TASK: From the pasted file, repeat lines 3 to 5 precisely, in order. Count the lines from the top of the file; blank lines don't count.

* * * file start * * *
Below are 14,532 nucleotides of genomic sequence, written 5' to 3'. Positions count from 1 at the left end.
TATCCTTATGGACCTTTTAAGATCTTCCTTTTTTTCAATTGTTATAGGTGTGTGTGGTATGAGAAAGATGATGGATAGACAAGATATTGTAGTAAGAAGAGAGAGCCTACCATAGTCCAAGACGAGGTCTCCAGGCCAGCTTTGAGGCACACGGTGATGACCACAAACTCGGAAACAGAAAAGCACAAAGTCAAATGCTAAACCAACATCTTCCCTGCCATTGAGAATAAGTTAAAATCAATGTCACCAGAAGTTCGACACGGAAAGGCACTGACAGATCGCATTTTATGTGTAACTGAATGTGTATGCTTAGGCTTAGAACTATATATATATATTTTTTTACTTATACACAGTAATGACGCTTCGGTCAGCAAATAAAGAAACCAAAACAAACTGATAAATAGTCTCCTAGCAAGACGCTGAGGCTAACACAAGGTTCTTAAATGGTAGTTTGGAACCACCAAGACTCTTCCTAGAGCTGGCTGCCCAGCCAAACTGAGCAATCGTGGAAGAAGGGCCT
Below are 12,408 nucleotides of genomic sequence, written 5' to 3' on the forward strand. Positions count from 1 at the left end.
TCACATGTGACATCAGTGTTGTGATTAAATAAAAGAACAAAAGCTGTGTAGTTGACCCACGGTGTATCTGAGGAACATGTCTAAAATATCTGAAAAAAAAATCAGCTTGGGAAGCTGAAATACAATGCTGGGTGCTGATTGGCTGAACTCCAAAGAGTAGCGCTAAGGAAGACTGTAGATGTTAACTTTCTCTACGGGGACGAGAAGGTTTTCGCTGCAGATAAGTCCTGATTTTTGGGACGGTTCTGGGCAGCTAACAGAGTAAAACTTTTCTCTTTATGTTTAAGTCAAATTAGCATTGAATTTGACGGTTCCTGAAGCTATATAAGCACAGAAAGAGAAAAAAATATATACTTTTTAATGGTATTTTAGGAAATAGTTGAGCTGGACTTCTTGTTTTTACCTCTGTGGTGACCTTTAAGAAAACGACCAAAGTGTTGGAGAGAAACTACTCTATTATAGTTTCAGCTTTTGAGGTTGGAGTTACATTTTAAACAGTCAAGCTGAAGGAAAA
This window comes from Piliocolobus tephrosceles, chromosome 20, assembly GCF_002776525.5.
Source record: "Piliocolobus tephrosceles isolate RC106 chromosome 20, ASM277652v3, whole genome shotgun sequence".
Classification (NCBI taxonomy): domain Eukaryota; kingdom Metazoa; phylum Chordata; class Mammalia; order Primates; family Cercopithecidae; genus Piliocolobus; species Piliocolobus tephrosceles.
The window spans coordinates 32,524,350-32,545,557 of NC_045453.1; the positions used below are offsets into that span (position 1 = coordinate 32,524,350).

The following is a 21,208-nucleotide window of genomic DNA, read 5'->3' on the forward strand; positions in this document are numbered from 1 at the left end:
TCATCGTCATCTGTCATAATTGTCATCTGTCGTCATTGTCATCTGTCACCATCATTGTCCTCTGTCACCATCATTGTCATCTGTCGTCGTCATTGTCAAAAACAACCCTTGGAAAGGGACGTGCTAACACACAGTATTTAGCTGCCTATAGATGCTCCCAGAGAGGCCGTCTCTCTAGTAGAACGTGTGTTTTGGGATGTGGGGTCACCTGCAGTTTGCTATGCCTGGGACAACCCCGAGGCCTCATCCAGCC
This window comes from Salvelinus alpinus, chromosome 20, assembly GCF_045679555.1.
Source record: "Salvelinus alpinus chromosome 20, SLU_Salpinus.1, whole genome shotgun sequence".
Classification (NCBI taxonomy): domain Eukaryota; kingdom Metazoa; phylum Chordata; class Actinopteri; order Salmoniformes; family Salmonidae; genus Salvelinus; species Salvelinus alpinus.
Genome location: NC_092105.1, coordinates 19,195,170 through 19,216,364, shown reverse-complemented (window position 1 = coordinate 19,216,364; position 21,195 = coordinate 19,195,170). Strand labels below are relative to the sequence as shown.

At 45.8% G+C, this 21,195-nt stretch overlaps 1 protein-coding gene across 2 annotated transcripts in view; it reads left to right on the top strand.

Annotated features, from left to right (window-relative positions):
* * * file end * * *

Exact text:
Below are 12,408 nucleotides of genomic sequence, written 5' to 3' on the forward strand. Positions count from 1 at the left end.
TCACATGTGACATCAGTGTTGTGATTAAATAAAAGAACAAAAGCTGTGTAGTTGACCCACGGTGTATCTGAGGAACATGTCTAAAATATCTGAAAAAAAAATCAGCTTGGGAAGCTGAAATACAATGCTGGGTGCTGATTGGCTGAACTCCAAAGAGTAGCGCTAAGGAAGACTGTAGATGTTAACTTTCTCTACGGGGACGAGAAGGTTTTCGCTGCAGATAAGTCCTGATTTTTGGGACGGTTCTGGGCAGCTAACAGAGTAAAACTTTTCTCTTTATGTTTAAGTCAAATTAGCATTGAATTTGACGGTTCCTGAAGCTATATAAGCACAGAAAGAGAAAAAAATATATACTTTTTAATGGTATTTTAGGAAATAGTTGAGCTGGACTTCTTGTTTTTACCTCTGTGGTGACCTTTAAGAAAACGACCAAAGTGTTGGAGAGAAACTACTCTATTATAGTTTCAGCTTTTGAGGTTGGAGTTACATTTTAAACAGTCAAGCTGAAGGAAAA
This window comes from Piliocolobus tephrosceles, chromosome 20, assembly GCF_002776525.5.